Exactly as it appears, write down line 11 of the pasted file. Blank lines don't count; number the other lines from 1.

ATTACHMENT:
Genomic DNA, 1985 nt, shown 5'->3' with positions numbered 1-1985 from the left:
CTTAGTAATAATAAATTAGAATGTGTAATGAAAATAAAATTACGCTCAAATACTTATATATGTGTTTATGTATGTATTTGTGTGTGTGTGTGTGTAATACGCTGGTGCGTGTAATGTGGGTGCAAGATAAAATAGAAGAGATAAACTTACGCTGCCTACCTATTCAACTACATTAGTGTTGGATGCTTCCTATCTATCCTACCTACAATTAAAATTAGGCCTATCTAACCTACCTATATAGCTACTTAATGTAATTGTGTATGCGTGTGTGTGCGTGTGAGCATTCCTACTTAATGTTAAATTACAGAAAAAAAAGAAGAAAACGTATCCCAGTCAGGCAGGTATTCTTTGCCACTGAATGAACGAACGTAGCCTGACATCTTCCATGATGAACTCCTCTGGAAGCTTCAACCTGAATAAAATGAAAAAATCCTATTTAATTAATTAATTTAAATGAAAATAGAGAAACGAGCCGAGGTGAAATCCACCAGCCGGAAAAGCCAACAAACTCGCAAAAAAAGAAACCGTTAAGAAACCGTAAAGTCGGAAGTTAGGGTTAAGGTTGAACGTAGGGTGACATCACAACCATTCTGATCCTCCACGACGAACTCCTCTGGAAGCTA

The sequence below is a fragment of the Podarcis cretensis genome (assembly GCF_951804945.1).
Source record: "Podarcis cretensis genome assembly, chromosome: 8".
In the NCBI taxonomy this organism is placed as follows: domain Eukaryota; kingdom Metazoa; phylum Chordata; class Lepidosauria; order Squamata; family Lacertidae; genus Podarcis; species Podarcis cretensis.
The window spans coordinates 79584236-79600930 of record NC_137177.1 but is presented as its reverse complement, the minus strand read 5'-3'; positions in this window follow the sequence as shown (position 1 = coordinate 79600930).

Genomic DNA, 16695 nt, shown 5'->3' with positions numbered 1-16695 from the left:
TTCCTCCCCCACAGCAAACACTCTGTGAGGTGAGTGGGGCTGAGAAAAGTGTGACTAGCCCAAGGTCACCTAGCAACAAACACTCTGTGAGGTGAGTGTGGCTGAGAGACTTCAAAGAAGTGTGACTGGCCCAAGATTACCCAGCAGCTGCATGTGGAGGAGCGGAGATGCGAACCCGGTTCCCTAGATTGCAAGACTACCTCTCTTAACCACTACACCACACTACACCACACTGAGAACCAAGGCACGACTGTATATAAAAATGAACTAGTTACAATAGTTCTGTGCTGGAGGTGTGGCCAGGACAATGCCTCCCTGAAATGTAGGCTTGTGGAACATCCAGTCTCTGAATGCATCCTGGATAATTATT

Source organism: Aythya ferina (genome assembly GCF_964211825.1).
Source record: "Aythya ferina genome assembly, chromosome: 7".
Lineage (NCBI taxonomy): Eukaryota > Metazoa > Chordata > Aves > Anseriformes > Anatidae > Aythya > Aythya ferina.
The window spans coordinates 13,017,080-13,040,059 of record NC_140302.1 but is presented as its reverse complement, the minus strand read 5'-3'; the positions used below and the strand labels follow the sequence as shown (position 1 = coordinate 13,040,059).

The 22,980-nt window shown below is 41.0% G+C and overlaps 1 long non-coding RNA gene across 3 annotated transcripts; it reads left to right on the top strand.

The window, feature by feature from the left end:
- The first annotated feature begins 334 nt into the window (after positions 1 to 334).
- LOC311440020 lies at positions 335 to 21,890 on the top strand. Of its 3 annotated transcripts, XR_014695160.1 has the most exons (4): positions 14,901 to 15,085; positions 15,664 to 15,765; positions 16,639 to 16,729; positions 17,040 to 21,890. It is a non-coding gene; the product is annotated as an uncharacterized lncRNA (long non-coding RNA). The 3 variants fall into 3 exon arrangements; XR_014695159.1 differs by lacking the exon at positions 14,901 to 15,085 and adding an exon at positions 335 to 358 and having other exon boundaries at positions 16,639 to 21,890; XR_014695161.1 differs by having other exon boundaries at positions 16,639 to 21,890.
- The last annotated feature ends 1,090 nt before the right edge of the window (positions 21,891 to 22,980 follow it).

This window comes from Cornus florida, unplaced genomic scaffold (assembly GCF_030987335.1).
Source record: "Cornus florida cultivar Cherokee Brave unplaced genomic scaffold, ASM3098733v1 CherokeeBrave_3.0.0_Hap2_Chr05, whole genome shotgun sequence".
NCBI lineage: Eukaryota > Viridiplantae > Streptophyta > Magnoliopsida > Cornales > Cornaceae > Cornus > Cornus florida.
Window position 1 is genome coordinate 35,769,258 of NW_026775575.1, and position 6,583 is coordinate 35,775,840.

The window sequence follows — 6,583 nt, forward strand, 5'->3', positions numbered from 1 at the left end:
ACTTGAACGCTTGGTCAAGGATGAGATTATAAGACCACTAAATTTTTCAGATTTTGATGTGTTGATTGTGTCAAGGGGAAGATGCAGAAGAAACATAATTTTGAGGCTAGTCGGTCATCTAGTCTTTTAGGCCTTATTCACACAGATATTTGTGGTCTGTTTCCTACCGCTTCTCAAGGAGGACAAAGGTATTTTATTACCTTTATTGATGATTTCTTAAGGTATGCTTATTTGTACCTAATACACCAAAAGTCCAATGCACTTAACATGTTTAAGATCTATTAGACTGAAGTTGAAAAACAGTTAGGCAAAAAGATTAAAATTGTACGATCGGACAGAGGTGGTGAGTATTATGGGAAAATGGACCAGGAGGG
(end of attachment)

Lineage (NCBI taxonomy): Eukaryota > Metazoa > Chordata > Aves > Anseriformes > Anatidae > Aythya > Aythya ferina.